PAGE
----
A couple of years ago I got stuck in a car wash.
I drove my car in, the doors closed behind me and nothing happened. No water. No spinning brushes. No flashing lights. No colored foam. Nothing.
I sat there, all kinds of questions running through my brain.
Do I get out of my car?
What if I do and I become a human dish in an over sized human dishwasher?
Do I leave my car running, because it’s pretty darn cold in here and I don’t want to freeze?
How long does it take to be overcome by carbon monoxide?
What will the headlines say?
Local Woman Dies in Car Wash
Sandy Woman all Washed Up
I decided to get out of my car.
I pushed the “In case of emergency button”.
I pushed it again. Still nothing.
I walked to both doors and tried to pull them up but they did not budge.
I found a side exit, a glass door, frozen over with ice. After trying the handle, I slammed my body against it twice. The door remained tightly shut and my shoulder started to throb.
I heard a car drive up to the car wash and I started to yell.
“Hey, I’m stuck in here. Help! Help!”
I pounded on the door. I could hear the engine and the radio. I could hear someone punching buttons. Unfortunately, they could not hear me. The car sat for a few minutes as I yelled, then backed up and drove away.
I tried to call the gas station, but they did not answer. Finally, I called the police who connected me to emergency dispatch and my car wash rescue was under way.
In the end, I lost 2 hours. I got my 8 dollars back. My car remained dirty and my friends and family were amused. All in all, it was an experience. Not a good one, but not a bad one either. And yet, every time I go to wash my car, I think about this event. Like a child once burned by a hot stove, as I inch toward the car wash doors I think twice…I enter cautiously… and if it is even remotely cold outside…I just drive away. My life was changed by a car wash.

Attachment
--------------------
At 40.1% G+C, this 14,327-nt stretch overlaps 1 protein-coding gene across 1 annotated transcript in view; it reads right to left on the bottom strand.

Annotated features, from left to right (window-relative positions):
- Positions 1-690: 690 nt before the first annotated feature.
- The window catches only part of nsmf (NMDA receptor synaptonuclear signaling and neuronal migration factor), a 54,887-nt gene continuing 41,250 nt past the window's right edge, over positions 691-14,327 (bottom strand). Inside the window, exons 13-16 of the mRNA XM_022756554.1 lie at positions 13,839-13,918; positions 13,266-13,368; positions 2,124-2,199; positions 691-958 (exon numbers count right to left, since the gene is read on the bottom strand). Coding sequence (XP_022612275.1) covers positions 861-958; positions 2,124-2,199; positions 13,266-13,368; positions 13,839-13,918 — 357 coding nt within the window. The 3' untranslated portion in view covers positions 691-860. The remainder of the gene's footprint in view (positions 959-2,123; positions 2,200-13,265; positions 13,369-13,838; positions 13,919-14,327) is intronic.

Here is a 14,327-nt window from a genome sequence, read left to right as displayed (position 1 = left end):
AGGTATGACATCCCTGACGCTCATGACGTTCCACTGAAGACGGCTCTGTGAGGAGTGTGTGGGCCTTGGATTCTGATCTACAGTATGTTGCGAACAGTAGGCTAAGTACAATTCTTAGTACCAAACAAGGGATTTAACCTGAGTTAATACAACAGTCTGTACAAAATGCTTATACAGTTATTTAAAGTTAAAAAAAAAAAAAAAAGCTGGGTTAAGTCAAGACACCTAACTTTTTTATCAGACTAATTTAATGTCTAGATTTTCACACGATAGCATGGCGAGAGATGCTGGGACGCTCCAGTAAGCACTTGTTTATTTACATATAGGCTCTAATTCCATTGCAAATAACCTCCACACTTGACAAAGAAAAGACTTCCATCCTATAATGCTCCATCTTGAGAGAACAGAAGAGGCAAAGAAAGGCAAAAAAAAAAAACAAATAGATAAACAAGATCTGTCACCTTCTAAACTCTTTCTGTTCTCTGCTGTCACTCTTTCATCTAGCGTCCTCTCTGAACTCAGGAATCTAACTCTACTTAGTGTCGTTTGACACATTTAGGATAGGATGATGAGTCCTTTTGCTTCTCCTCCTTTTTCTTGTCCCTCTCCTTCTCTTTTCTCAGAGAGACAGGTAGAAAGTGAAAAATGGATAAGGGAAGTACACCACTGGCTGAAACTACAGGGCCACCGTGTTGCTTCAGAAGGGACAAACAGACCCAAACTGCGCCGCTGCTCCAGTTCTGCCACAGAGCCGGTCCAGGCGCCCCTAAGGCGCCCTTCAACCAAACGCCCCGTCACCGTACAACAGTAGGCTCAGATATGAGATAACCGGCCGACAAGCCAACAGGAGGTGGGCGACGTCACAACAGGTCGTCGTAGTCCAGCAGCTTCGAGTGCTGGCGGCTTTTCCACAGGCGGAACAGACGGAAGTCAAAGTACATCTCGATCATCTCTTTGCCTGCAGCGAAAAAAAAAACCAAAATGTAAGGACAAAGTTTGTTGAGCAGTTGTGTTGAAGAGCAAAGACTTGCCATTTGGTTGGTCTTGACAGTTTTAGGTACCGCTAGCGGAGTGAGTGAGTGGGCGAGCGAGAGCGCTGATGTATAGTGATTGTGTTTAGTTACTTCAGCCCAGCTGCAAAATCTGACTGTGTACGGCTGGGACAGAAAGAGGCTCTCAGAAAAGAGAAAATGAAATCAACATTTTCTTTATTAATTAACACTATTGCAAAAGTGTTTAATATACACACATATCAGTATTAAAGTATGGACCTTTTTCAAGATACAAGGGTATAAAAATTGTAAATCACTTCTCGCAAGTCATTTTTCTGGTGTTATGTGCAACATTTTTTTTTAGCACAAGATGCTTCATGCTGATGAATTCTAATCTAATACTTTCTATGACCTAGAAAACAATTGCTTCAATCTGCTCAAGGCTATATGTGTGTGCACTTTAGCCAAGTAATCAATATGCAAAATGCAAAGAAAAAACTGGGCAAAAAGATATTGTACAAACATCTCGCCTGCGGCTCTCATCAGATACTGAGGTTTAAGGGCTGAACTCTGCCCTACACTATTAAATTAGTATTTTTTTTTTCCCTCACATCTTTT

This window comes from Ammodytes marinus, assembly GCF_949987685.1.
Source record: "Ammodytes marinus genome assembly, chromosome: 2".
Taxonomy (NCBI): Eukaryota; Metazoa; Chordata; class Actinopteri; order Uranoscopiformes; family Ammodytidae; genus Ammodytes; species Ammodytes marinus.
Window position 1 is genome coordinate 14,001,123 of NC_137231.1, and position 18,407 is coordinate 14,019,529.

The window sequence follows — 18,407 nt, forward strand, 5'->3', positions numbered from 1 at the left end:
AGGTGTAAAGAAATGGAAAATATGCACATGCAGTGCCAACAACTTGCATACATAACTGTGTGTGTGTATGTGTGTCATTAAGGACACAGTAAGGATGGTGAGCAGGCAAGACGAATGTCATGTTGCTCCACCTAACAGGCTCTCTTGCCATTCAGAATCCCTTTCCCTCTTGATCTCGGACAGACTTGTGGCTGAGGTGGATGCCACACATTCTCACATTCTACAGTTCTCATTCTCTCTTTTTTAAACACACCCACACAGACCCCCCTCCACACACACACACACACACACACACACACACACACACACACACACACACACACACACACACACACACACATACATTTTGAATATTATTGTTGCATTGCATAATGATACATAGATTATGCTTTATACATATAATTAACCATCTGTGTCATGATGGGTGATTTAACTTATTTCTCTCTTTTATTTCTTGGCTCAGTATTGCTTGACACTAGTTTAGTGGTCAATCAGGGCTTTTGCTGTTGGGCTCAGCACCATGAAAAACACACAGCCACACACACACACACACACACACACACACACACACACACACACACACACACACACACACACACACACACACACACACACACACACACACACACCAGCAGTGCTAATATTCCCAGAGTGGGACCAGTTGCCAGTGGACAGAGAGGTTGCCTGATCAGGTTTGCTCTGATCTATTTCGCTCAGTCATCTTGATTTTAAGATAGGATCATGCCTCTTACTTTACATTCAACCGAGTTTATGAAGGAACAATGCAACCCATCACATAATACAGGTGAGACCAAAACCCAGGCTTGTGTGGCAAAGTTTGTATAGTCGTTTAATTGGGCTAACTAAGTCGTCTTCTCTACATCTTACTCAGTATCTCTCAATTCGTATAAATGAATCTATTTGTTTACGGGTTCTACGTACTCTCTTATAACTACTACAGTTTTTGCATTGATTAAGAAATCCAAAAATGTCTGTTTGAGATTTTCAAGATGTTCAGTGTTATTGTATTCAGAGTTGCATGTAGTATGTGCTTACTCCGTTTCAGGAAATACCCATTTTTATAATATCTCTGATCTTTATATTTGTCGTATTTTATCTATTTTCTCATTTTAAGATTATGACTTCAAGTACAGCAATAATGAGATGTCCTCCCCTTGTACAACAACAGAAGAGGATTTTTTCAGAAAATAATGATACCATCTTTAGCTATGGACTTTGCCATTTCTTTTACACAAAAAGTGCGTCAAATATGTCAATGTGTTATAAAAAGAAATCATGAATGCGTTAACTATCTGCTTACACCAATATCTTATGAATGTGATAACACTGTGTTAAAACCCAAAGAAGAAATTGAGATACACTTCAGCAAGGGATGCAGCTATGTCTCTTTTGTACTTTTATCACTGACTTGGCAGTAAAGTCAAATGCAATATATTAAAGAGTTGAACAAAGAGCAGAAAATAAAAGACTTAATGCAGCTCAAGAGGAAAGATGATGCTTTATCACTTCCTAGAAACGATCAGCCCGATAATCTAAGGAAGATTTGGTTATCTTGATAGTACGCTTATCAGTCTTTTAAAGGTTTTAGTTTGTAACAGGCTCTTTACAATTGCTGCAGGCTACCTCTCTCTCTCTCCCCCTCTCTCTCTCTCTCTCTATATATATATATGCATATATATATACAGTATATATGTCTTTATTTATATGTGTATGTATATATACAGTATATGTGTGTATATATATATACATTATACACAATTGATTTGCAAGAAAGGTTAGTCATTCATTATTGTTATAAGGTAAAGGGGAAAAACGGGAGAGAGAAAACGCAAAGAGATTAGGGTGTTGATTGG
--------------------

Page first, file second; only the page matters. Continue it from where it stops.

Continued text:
Walking past my oh so dirty car today, I had this thought:
“It is the unexpected things that so often change us most.”
When I look back on my life I am surprised at what sticks. I’m surprised by the simple memories that remain when I can’t recall even the slightest details of bigger events. I’m in awe of how inadvertently I learned some of my most important lessons.
I love the book “Don’t Sweat the Small Stuff” but I want to write a sequel. “Don’t Forget the Small Stuff”.
Don’t take it for granted. Don’t underestimate the power of little things.
Don’t forget to take stock of why love exists,
or strength appears
or where fear comes from.
Don’t forget to notice which unexpected things changed you for the better and which changed you in ways you didn’t really want to change at all.
When you realize the latter, do something unexpected. Adjust the outcome.
It is the unexpected things that so often change us most.
With that in mind, despite the cold weather, I’m going to wash my car.